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Ian Morven Simpson (1922-2018)

A gifted teacher and gentle intellectual giant with expertise in the Carboniferous of Northern England

Morven SimpsonDr Ian Morven Simpson FGS, known to all as Morven, was born in Edinburgh in 1922, son of Dr John Baird Simpson, District Geologist in the Geological Survey in Scotland1. Morven’s early education was based in Edinburgh, at George Heriot’s School and as an undergraduate student in Chemistry at the University of Edinburgh. His undergraduate career was interrupted by World War II, and when he resumed after the war, he switched to studying Geology. He graduated top of his class, with first class honours, but usually added, with a twinkle in his eye, that there were only 4 geology students in his year, and two of those spoke very little English. Nevertheless, it was a good enough result to get him an appointment at the University of Glasgow as an assistant lecturer in Geology, and as a PhD student with Prof T.N. George, working on the Carboniferous Limestones of Ireland. In 1951 Morven completed his PhD and secured a position in the Geology Department at the University of Manchester, where he spent the rest of his working life.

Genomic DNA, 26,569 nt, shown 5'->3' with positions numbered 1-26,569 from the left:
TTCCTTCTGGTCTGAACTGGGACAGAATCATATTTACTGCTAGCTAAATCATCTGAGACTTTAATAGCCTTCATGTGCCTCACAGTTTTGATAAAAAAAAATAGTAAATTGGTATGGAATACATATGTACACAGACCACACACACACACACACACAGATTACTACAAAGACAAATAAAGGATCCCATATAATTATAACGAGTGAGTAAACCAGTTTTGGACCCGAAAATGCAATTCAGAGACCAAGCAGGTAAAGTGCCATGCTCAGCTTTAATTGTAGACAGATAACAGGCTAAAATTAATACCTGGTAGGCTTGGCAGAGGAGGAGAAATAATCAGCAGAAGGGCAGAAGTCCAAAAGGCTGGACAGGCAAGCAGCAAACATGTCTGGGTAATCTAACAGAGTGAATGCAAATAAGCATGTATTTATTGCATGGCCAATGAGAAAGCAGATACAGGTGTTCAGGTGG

He quickly gained an enviable reputation as a teacher, in the lecture theatre, laboratory and in the field, and started what turned into a lifetime research partnership, and deep friendship, with Dr Fred Broadhurst. Together they published many papers on the Carboniferous of Northern England, both clastics and carbonates, usually managing one day a week in the field, notably in and around Castleton, in the Peak District.

Morven was a gifted teacher, and one who became a role model to many who themselves went on to teach. To any student with a reasonable geological question, spontaneous or prepared, his default response was “Well now, what do you think?”. Delivered reassuringly with his gentle, educated Scots accent this was a pedagogic masterstroke.  For those with Morven’s modesty, the response avoided the temptation to showcase his own knowledge and instead opened the door to the greatest educational treasure-house of all—getting the student to think, analyse, articulate and discuss.  It was an immediate conversation-starter where the knowledgeable one became tutor rather than expert, and it would reassure the student that this was no waste of his time. In the field it was a priceless gambit.  In a group it could spark a collaborative response where others would crowd around … goodies were being given out and here was stuff for notebooks. There was always a story of some sort contrived and delivered by this gentle intellectual giant.

Morven retired in 1983, but he continued teaching extra-mural classes and writing geological guides. His last appearance in public was at the Geological Society, at Burlington House, in 2013, when he handed back to the Society, for safe keeping, the Lyell Medal that his father had been awarded in 1954 (see footnote 1). He died on November 19, 2018, six years after losing his wife of 65 years, Janette. He is survived by his son, Graeme, also a geologist, daughter Jennifer, five grandchildren and six great grandchildren.

By Graeme Simpson, with contributions from Dr John Pollard and Prof Gordon Walkden